National Harbor, Md. -- The Navy is modernizing its arsenal of Trident II D5 nuclear missiles in order to ensure their service life can extend for 25 more years aboard the Navy’s nuclear ballistic missile submarine fleet, service leaders said.
The 44-foot long submarine-launched missiles have been serving on Ohio-class submarines for 25 years, Vice Adm. Terry Benedict, director of Strategic Systems and Programs said April 7 at the Navy League’s Sea Air Space exposition.
The missiles are also being planned as the baseline weapon for the Ohio Replacement Program ballistic missile submarine, so the Navy wants to extend their service life for at least an additional 25 years, Benedict said.
“Ohio Replacement will be in service until the 2080s, so a submarine missile launching capability must last that long,” he said. “The D5 system has served us well. However, 25 years is about the max of what we planned for the system.”
Benedict said the Navy has been working on technical upgrades to the existing Trident II D 5 in order to prevent obsolescence and ensure the missile system remains viable for the next several decades.
“We’ve modernized the guidance system by replacing two key components due to obsolescence – the inertial measurement unit and the electronics assembly,” Benedict said.
Under the U.S.-Russia New START treaty signed in 2010, roughly 70-percent of the U.S.’ nuclear warheads will be deployed on submarines, Benedict explained.
The 130,000-pound Trident II D5 missile can travel 20,000-feet per second and reach ranges of 4,000 nautical miles, according to Navy figures. The missiles cost $30 million each.
The Navy has recently acquired an additional 108 Trident II D 5 missiles in order to strengthen the inventory for testing and further technological development.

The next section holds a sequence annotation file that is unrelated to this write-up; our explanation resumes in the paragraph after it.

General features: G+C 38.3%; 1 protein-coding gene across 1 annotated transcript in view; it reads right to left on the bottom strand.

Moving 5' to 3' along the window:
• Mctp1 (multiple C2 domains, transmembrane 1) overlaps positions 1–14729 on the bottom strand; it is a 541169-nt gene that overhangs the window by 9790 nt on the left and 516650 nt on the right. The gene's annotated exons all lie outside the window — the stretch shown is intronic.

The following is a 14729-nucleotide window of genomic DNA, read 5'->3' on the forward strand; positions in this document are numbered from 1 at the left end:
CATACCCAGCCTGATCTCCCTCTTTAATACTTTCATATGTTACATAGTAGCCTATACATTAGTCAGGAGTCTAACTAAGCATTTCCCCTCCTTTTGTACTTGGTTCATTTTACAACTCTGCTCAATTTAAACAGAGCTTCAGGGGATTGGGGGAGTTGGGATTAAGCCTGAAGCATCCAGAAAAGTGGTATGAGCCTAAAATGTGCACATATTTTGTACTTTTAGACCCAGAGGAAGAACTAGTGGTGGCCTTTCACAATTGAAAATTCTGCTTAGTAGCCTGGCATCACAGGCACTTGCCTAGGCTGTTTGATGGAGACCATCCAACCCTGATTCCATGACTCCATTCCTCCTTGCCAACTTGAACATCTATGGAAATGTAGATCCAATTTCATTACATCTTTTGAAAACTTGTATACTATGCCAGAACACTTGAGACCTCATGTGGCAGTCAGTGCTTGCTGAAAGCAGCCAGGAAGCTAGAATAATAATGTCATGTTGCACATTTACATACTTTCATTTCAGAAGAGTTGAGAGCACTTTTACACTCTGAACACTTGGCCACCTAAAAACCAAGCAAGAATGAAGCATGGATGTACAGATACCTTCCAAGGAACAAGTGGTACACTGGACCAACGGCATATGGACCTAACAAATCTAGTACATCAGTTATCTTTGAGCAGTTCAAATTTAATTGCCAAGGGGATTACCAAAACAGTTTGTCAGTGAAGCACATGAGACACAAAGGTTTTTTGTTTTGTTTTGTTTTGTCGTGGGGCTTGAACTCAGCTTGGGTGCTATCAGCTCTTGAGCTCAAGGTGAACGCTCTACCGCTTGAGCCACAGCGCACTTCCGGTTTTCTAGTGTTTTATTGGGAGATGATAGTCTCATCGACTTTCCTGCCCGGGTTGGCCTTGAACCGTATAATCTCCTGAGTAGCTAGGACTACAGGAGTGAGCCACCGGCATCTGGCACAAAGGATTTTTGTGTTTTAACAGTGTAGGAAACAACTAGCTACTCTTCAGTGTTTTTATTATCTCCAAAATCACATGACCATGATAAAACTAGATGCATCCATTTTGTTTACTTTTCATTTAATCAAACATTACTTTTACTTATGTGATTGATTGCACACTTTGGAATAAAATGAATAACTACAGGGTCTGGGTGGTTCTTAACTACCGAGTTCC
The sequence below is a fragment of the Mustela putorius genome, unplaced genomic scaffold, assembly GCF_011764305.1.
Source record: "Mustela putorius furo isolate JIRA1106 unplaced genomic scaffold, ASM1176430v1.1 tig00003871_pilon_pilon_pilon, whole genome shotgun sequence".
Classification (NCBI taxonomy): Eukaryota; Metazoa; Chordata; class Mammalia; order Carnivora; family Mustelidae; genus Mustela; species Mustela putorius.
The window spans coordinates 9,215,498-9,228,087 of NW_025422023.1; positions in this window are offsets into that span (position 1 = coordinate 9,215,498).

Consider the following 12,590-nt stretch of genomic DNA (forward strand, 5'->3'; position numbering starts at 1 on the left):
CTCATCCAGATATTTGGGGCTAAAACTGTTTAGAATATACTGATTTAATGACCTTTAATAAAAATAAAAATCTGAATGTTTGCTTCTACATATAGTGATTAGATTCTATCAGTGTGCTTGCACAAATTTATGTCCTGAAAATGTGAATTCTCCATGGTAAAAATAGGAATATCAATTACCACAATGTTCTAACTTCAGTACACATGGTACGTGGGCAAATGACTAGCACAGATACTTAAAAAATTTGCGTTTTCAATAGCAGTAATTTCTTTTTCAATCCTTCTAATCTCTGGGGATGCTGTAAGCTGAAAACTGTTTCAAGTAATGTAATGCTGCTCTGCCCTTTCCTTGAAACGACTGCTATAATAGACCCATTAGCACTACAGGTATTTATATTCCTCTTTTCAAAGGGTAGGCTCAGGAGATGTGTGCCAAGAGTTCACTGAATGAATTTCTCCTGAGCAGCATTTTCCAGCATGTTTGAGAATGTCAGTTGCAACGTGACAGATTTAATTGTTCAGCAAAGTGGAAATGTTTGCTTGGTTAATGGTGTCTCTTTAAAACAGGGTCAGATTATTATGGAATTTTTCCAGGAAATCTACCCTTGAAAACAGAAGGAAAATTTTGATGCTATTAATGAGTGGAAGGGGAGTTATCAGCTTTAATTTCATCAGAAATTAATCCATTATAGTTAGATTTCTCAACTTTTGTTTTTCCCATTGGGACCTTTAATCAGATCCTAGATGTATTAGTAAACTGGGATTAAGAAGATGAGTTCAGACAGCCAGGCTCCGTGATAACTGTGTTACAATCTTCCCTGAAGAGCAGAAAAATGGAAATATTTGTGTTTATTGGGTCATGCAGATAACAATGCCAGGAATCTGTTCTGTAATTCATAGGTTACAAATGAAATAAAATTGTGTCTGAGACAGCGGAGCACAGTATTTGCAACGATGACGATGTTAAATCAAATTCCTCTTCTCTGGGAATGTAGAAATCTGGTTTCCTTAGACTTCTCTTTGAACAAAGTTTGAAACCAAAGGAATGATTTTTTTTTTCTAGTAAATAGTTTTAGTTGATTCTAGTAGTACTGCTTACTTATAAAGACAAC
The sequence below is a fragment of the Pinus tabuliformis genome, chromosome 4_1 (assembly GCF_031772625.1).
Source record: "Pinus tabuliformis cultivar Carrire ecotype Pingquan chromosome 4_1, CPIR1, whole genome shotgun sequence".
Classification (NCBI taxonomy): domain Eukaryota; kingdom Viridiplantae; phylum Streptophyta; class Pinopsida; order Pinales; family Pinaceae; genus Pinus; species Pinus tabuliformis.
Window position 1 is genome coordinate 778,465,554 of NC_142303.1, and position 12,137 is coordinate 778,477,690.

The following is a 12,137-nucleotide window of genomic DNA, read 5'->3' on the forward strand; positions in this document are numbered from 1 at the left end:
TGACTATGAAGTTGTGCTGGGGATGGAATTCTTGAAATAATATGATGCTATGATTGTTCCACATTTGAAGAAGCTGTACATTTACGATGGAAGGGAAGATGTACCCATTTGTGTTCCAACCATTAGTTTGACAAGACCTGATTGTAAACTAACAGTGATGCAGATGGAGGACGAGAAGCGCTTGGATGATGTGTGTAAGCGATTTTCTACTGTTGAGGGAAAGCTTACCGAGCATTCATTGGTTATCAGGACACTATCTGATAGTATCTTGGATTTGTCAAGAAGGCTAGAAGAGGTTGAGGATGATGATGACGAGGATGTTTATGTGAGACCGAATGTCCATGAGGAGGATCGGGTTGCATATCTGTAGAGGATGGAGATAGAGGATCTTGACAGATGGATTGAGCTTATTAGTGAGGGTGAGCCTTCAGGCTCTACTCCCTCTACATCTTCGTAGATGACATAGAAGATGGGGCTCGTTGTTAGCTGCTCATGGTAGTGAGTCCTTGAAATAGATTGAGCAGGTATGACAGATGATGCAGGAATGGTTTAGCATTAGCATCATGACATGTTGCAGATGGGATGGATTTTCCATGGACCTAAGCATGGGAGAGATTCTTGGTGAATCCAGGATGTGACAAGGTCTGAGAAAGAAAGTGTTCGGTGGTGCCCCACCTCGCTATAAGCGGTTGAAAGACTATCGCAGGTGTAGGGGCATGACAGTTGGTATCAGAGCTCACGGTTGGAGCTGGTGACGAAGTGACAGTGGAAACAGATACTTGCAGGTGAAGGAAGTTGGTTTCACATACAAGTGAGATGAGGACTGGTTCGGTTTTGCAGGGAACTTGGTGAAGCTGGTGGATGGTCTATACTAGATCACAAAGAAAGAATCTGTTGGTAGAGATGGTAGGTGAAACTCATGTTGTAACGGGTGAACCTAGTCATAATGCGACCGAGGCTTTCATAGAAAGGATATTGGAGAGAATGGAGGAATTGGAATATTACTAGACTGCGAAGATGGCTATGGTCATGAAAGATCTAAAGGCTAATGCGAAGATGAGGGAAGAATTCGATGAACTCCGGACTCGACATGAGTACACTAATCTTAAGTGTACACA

“We’re continually upgrading and testing new aspects of the missile system. We’ve had 148 successful test flights of the missile,” said John Daniels, spokesman for the Navy’s Strategic Systems Programs.
As part of the technical improvements to the missile, the Navy is upgrading what’s called the Mk-4 re-entry body, the part of the missile that houses a thermonuclear warhead. The life extension for the Mk-4 re-entry body includes efforts to replace components including the firing circuit, Benedict said.
The Navy is also working with the Air Force on refurbishing the Mk-5 re-entry body which will be ready by 2019, Benedict said.
Benedict said the Mk-5 re-entry body has more yield than a Mk-4 re-entry body, adding that more detail on the differences was not publically available.
The missile also has a larger structure called a release assembly which houses and releases the re-entry bodies, Navy officials said. There is an ongoing effort to engineer a new release assembly that will work with either the Mk-4 or Mk-5 re-entry body.
The Trident II D5 also arms the United Kingdom’s Vanguard ballistic missile submarine. In fact, the U.S. and UK are collaboratively working on a common missile compartment for their next generation SSBNs, or ballistic missile submarines.